Directed By: Wes Craven
Starring: Brandon Quintin Adams, Everett McGill, Wendy Robie
Tag line: "In every neighborhood there is one house that adults whisper about and children cross the street to avoid"
Trivia: Scenes from this movie are shown on the Twister Ride at Universal Studios, Orlando
After the recent passing of Wes Craven, I realized that, when it came to the late writer/director’s “other” films (i.e. - those that aren’t connected in any way, shape, or form to Scream or A Nightmare on Elm Street), there was a fair number of them that I hadn’t yet seen. For a long time, I was under the impression that 1991’s The People Under the Stairs had somehow slipped through the cracks, but as I sat watching it the other day, I found myself remembering it in bits and pieces (up to and including the film’s outrageous finale). Still, I’m glad I chose this movie to kick off my “Craven Retrospective”, because even though I’d seen this horror / comedy before, I had forgotten how much fun it is.
Upon learning that his family is about to be evicted from their skid-row apartment, young Poindexter Williams (played by 12-year-old Brandon Adams), known as “Fool” to his family and friends, agrees to help Leroy (Ving Rhames) and Spenser (Jeremy Roberts) break into the spacious mansion belonging to their landlords, the Robesons (Everett McGill and Wendy Robie). Hoping to find Mr. Robeson’s rare coin collection, the trio is instead drawn into what appears to be a house of horrors, complete with a savage Rottweiler and a group of near-crazed, cannibalistic children who, for years, have been held prisoner in the basement. To top it off, the Robesons themselves are insane, not to mention heavily armed. Aided by the couple’s daughter Alice (A.J. Langer), as well as “Roach” (Sean Whalen), one of the basement dwellers who is now living in the walls of the house, Fool searches desperately for a way out, but will he find one in time, or will Mr. Robeson and his trusty shotgun find him instead?
The kids trapped in the Robeson’s basement (The so-called “People under the Stairs”) are pretty darn creepy, what with their pale skin and voracious appetite for human flesh (which they devour on more than one occasion). But when it comes to crazy, nobody can touch the house’s owners. Played by Everett McGill and Wendy Robie (who, at the time, were also appearing in David Lynch’s Twin Peaks), the Robesons are completely off their rockers, making them much more frightening than any of the house’s other residents. While searching for Fool and Roach, who are hiding somewhere in the walls, Mr. Robeson, decked out in what looks like a leather S&M outfit, angrily fires his shotgun in all directions, hoping that one of the blasts will eventually hit their mark.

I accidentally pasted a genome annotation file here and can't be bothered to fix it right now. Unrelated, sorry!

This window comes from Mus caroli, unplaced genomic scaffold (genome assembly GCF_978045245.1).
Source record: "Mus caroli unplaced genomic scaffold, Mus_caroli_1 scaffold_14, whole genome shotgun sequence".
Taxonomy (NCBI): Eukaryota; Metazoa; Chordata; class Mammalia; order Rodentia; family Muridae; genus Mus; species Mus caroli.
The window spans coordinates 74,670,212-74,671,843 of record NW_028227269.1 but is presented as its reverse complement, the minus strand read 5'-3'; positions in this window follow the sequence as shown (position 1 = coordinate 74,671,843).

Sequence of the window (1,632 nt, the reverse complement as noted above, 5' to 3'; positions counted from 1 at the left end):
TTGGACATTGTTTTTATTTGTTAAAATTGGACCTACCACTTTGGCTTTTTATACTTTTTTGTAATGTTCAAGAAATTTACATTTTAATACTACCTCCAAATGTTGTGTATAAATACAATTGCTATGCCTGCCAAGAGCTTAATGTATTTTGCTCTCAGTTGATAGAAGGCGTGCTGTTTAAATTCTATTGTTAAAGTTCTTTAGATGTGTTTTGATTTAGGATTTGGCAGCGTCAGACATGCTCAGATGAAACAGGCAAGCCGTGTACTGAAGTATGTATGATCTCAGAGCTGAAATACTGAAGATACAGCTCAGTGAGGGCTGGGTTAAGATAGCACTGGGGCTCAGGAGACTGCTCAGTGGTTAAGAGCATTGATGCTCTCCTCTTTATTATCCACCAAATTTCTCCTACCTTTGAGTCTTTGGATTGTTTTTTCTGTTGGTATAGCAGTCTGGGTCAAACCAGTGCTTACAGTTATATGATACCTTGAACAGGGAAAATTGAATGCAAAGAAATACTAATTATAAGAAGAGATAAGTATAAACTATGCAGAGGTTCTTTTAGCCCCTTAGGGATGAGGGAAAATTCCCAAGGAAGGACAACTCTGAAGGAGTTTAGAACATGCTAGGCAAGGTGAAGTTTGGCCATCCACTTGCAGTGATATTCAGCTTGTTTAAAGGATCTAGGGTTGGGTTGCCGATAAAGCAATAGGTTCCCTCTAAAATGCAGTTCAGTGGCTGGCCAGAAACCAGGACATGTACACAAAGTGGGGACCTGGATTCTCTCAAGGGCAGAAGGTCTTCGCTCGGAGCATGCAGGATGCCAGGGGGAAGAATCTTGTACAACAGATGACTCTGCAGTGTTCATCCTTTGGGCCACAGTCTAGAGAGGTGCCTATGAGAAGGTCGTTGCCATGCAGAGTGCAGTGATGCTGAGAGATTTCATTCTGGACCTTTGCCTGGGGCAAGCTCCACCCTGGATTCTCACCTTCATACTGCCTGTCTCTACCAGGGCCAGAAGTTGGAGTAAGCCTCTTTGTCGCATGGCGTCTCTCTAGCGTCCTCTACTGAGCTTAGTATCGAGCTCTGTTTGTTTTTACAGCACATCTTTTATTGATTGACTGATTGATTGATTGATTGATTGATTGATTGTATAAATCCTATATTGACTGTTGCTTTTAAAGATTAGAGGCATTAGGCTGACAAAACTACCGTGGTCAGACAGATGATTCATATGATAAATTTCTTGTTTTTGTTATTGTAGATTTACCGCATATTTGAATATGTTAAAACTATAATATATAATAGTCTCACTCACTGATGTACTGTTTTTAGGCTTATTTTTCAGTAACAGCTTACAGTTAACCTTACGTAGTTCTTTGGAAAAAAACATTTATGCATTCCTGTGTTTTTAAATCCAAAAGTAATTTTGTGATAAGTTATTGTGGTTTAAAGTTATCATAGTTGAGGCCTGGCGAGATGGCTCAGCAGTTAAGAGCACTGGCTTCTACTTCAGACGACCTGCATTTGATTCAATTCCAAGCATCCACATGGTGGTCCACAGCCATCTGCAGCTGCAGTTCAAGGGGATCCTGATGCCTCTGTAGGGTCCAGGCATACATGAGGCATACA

Yet as loony as he is, it’s Mrs. Robeson who’ll truly send a shiver up your spine. A cross between Piper Laurie’s psychotically religious mother in Carrie and Bette Davis’ delusional Baby Jane in What Ever Happened to Baby Jane, Mrs. Robeson is an egotistical tyrant, tormenting poor Alice every chance she gets (after discovering that she’s been helping Fool, Mrs. Robeson tosses Alice into a steaming hot bath, vigorously scrubbing the girls’ skin as she screams in agony). Both deliver performances that are over-the-top, but whereas McGill’s character is occasionally a source of comedy (he’s constantly hitting his head or falling down), Robie is downright spooky, and we know that, despite the fact she isn’t the one waving the rifle around, her Mrs. Robeson is always the more dangerous of the two.
The house itself, with its automatic locks, unbreakable windows, and collapsible stairs (which, with the push of a button, transform into a slippery ramp), is definitely cool, and the perfect setting for what proves to be a wild film. But along with the horror and comedy, The People Under the Stairs also has plenty to say about society in general, throwing a spotlight on poverty and the trials faced by those who struggle to make ends meet (Despite the fact they’re committing a crime, we find ourselves rooting for Fool and the others, mostly because we realize stealing is the only course of action they have left).
As George Romero did with his Living Dead series, Craven blends this social commentary neatly into a kick-ass horror movie that, along with effectively delivering its message, is a guaranteed good time.